I was just over at one of my favorite Alaskan Blogs... Immoral Minority ...and Gryph has posted an article about radiation coming out of Japan. I was immediately engaged with the information I found there. Weather Underground is the place to start to get a clear, concise forecast for weather patterns and radiation exposure in the USA. You can register for free.
I poked around there for awhile and found this site, Citizen Weather Observer Program. If you really get all excited about tracking weather, you can buy the hardware and software and start your own weather station. That sounds like more fun than following what Sarah Palin is doing these days.
When I came back to Immoral Minority I started to read some of the comments and came up on this one. I tend to believe what this guy is saying, even though he commented under an anonymous handle. He seems to be intimately involved with radiation safety. Here is what he posted:
Anonymous at 4:58There is no reason to start to panic and wring our hands. I am not trying to downplay it all, but we need to stay calm and patient to see how things play out over time. I hope some of this information offers you some peace.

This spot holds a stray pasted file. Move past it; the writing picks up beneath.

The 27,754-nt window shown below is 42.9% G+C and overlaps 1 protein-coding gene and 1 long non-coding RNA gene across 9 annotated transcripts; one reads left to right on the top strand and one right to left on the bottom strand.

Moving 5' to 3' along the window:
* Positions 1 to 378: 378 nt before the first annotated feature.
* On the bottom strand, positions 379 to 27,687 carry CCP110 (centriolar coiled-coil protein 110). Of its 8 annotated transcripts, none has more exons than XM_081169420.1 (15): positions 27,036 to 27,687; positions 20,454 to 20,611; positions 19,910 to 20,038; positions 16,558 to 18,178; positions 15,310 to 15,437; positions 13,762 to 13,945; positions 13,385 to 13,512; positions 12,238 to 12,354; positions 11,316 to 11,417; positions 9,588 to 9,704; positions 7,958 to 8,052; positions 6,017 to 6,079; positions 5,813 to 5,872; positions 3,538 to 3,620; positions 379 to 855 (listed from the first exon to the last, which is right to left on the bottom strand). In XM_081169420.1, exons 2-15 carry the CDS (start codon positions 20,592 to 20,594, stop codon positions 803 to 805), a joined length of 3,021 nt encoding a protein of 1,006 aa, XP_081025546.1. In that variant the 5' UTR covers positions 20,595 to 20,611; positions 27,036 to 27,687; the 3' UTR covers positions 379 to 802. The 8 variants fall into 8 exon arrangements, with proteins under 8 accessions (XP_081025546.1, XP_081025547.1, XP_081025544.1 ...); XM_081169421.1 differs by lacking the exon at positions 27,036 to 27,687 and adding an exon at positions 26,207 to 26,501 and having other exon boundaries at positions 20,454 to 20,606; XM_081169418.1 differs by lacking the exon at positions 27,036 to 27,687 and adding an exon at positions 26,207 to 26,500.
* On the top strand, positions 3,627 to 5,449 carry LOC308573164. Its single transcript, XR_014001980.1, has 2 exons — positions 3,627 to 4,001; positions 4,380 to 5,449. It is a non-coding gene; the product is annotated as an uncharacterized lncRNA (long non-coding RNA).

I'd like to see some links for those statistics you just gave. The last update I saw from the Nuclear Energy Institute indicated the dose rate levels peaked at 1190 mRem/hr, and has returned to 60 mRem/hr. At its highest the radiation levels were at 1.19 Rem, which is extremely low. 0 to 100 Rem are considered sublethal, and anywhere from 200 to 400 Rem are still very manageable. Please consider that the three main aspects in radiation are time, distance, and shielding. The further away from a source the less dose exposure. For every time you double the distance between yourself and the source, the dose decreases by 4 times. Please consider the hundreds of miles between Japan and the West Coast/Alaska. There really is an extremely low risk for any adverse health effects as a result of this. And for those people buying potassium iodine pills, you can stop- the half life of I-131 is only around 8 days... by the time it gets here it's already gone. The Cs-137 and Sr-89 are much longer lived, but again, by the time any "gets here", the concentration will be so dispersed as to not pose any real threat. As for the workers, radiation workers are some of the safest and best protected in any industry. We actually have lower lifetime dose rates than people with "regular jobs" because of all the safety measures put in place. Your dose rate meter is your best friend, and I do not doubt that anyone would put themselves into a situation where they are subjecting themselves to so much radiation that they are certain to die. Workers can and do work in extremely elevated levels of radiation, they just work in smaller time increments (again, time, shielding, and distance). That way the dose is spread across a larger population. Radiation can be scary to those unfamiliar with it, as it was to me when I first started in radiation safety. You have to remember that radiation is ALL around us, in what we eat, drink, breathe, live in- everything. Okay, off my soapbox- I hope I've helped somewhat..? If it's any additional consolation I spoke with my boss who's been involved in radiation safety for over 35 years, and he was not concerned either.